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Old English fleogende "flying, winged," present participle of fly (v.1). Flying buttress is from 1660s; flying fish is from 1510s. Flying saucer first attested 1947, though the image of saucers for unidentified flying objects is from at least 1880s. Flying Dutchman, ghost ship off the Cape of Good Hope, attested since 1803 [John Leyden, "Scenes of Infancy," who describes it as "a common superstition of mariners"]. Flying colors (1706) probably is from the image of a naval vessel with the national flag bravely displayed.
Useless; worthless •Used to emphasize terms meaning ''something of little value,'' all probably variations and euphemisms of a flying fuck (1940s+)Related Terms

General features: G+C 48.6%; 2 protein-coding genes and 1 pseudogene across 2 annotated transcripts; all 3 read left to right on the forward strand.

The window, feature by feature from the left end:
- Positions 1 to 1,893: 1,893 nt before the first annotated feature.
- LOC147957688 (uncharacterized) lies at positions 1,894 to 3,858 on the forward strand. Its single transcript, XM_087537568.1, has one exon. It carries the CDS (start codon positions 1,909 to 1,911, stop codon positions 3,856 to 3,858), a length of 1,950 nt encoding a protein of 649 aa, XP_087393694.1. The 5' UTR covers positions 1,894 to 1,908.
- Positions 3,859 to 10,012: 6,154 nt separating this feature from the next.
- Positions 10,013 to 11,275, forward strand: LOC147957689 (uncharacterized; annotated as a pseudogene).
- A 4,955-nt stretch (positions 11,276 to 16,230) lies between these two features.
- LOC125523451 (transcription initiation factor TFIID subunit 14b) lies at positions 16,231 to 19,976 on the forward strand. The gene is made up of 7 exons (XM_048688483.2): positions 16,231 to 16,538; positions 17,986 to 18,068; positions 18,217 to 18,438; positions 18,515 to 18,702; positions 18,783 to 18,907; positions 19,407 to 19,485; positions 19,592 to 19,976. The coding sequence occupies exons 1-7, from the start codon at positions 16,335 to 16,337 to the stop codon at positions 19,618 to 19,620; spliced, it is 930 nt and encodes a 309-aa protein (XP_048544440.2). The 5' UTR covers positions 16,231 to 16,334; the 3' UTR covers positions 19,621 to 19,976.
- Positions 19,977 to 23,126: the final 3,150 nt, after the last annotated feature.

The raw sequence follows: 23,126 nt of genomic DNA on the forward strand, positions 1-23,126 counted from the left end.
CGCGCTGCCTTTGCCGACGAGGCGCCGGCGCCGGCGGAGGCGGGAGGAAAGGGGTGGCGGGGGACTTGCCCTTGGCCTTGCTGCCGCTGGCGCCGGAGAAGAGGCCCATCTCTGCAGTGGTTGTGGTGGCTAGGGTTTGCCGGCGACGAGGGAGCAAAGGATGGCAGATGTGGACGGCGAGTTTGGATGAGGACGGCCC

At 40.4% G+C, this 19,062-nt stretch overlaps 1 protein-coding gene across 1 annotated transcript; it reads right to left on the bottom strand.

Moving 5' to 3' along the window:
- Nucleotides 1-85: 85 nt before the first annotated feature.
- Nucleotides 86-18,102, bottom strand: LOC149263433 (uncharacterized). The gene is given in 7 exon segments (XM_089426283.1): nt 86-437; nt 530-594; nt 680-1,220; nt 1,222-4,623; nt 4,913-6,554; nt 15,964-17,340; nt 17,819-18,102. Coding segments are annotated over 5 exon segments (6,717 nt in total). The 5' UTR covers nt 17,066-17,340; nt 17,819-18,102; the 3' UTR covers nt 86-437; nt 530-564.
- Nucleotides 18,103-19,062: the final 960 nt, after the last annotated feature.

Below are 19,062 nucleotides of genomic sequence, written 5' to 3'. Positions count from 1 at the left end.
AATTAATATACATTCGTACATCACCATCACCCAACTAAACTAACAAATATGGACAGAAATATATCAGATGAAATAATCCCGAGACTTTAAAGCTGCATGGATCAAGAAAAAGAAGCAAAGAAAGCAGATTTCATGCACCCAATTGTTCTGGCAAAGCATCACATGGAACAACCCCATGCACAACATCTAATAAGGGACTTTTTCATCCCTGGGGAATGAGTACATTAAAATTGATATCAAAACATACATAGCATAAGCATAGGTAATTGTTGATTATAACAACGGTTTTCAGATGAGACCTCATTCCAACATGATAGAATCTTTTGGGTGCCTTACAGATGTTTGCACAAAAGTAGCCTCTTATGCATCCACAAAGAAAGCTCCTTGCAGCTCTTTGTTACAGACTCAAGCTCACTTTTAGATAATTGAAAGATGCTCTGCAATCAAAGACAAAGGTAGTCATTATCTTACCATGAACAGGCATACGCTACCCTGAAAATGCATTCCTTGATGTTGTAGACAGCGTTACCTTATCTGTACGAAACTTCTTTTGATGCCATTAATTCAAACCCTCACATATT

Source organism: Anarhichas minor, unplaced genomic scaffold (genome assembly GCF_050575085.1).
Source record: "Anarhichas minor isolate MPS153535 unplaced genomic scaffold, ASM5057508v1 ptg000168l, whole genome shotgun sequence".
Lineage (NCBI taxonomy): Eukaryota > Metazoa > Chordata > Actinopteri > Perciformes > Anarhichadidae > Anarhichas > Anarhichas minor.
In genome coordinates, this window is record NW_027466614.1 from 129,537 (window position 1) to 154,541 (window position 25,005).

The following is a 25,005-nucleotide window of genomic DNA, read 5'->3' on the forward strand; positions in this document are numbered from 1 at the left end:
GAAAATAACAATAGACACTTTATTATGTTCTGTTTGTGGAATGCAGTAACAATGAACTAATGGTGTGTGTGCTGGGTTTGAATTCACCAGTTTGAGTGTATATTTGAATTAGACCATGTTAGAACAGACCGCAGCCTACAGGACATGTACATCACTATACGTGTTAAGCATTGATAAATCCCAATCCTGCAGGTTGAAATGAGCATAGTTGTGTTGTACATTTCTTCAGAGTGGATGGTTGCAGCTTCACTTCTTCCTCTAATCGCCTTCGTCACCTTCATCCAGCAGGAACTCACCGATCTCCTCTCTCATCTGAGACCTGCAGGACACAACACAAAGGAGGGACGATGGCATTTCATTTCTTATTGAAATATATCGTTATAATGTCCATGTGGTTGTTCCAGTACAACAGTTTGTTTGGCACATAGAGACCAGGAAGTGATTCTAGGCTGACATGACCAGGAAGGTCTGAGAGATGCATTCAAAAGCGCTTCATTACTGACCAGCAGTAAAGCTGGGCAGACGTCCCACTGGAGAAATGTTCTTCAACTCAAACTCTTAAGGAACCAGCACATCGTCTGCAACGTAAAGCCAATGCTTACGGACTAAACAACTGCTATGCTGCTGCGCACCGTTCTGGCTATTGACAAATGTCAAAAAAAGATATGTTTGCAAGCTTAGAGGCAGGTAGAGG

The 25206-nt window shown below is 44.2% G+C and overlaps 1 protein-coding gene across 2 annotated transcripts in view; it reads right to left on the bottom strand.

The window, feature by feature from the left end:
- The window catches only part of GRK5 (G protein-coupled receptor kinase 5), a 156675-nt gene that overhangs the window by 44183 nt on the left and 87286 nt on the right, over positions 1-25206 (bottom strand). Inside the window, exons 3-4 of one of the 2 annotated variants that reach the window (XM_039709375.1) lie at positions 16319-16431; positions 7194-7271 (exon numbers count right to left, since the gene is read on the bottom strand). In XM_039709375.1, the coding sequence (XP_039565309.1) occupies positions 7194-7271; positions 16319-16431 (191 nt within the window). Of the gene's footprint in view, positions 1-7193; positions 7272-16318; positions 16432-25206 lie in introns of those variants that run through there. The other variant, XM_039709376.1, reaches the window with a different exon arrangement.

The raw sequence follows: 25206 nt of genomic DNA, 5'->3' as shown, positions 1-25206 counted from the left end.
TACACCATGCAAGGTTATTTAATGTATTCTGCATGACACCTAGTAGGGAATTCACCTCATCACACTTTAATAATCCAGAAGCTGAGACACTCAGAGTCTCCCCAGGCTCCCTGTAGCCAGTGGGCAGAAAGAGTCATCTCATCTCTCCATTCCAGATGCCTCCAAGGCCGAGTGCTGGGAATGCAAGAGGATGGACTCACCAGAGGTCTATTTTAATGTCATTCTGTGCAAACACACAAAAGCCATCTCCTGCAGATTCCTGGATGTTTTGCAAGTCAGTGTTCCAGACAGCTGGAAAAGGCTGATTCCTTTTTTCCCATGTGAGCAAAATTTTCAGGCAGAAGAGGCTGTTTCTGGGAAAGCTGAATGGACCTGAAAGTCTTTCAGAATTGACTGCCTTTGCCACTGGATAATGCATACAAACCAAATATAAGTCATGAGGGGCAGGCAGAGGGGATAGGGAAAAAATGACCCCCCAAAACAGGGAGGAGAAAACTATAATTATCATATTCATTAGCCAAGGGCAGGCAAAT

in animals, locomotion of either of two basic types-powered, or true, flight and gliding. Winged (true) flight is found only in insects (most orders), most birds, and bats. The evolutionary modifications necessary for true flight in warm-blooded animals include those of the forelimbs into wings; lightening and fusion of bones; shortening of the torso; enlargement of the heart and thoracic muscles; and improved vision. Similar modifications in insects have occurred through different evolutionary pathways. The advantages conferred by flight are also great: in terms of numbers of species as well as numbers of individuals, insects, birds, and bats are among the most successful animal groups